Time drifts by in a beatific haze and before I know it, we’re trotting into the reserva and our camp for the night
We awake early the next day with the sun beating down and the smell of coffee luring us from tent to fire. Overnight the horses have found a gap in our camping field’s fence and made a break for freedom – or rather, they’ve wandered a few metres to graze on tastier looking grass. We spend a humorous hour rounding them up before setting off.
Today is the most remote of our excursion, taking us from Campamento del Alferez to Reserva Quebrada del Yerbal. Lucie sets a sedate pace, giving us time to drink in the countryside around us. The skies and landscapes are huge. Low hills stretch in every direction, pockmarked by eucalyptus forests and herds of cows and half-wild horses. Trails criss-cross the ground in a web of confusion but Lucie knows them like the back of her hand and a lifetime in the saddle puts her and us at complete ease.
Time drifts by in a beatific haze and before I know it, we’re trotting into the reserva and our camp for the night. Hot and dusty, we tether, brush and feed the horses before wandering towards the fire Lucie’s team has been busy setting up.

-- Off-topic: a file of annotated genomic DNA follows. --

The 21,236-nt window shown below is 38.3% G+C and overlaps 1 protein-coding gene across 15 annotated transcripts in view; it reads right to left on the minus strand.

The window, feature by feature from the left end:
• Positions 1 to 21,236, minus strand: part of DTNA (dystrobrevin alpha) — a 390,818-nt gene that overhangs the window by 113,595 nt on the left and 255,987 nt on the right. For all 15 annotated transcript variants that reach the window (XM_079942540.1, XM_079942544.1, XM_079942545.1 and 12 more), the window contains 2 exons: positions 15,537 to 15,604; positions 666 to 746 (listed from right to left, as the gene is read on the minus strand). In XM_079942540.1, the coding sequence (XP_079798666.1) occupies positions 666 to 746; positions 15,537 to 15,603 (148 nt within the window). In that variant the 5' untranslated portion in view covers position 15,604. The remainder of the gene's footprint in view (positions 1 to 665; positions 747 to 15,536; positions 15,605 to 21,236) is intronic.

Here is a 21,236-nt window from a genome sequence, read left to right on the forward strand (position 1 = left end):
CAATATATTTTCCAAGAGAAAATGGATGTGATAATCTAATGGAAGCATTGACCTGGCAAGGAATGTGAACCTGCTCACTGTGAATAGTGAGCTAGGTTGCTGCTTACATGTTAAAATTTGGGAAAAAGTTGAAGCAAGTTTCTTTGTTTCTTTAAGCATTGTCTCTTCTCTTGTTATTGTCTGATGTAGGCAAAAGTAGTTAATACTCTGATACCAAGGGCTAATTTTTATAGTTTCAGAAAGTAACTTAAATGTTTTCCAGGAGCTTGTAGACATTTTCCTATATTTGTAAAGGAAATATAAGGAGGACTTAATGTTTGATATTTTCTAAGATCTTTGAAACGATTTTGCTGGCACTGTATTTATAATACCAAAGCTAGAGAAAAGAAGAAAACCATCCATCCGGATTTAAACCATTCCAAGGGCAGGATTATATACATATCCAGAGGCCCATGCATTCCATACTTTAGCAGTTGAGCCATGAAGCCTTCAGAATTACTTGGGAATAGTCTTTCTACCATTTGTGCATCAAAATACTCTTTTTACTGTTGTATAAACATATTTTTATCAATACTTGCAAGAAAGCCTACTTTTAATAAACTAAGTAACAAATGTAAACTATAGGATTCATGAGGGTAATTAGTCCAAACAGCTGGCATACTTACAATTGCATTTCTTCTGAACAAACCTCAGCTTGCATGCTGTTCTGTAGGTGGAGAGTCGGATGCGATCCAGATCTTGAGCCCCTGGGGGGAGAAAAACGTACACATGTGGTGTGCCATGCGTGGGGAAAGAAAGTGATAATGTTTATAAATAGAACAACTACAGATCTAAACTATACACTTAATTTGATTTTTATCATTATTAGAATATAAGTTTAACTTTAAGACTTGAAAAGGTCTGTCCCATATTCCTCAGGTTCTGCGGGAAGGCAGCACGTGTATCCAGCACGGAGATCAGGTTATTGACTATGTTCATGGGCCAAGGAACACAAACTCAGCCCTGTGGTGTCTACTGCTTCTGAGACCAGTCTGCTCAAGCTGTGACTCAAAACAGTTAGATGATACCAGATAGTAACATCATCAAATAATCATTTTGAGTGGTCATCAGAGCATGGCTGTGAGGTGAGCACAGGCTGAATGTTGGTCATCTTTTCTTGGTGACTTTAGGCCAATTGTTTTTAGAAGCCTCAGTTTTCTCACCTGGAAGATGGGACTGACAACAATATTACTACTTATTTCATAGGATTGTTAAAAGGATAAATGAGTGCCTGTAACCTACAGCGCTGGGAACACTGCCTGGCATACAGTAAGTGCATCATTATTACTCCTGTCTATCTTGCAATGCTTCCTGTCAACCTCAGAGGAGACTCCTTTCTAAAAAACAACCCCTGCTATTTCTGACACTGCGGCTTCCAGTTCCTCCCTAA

There’s a treat in store too – a short ridge by our tents leads down to the banks of the Arroyo de Rocha where we strip off and dive in to wash away the day’s trails and ‘eau de cheval’. Entertainment that night comes from Lucie, who regales us with songs in English, Spanish and Hebrew. The whole thing feels like it’s lifted from the pages of a Mark Twain book.
The last day and I’m still not walking like John Wayne, which is as much a surprise as a bonus. My sleep was as deep and recuperative as I can ever remember – the kind you have to earn to enjoy – and I feel ready for another day in the saddle.
If you fancy more horse-riding adventurers, why not read Johan Smits experience Sampling the Great Outdoors in Kyrgyzstan.
As it turns out, it’s more like a long lazy morning skirting farms and homesteads before we mosey back into Caballos de Luz, relaxed and grinning. There’s freshly baked pizza and homemade lemonade awaiting us, but it can wait until we’ve unsaddled, washed, brushed and fed the horses because that’s the priority of life here.
And rightly so. The relationship between Lucie, her husband Santi, their team, their guests, their horses and their environment is utterly symbiotic. A beautifully managed balancing act that provides them with the life they want, and the rest of us with a taste of the life so many dream of.
And if you don’t believe me, just ask that Swiss videographer we rode with. Nowadays you’ll find him on a ranch in Uruguay or riding his horses through the hinterland.
Read more about embarking on your own horse whisperer trek with Lucie at https://www.caballosdeluz.com/english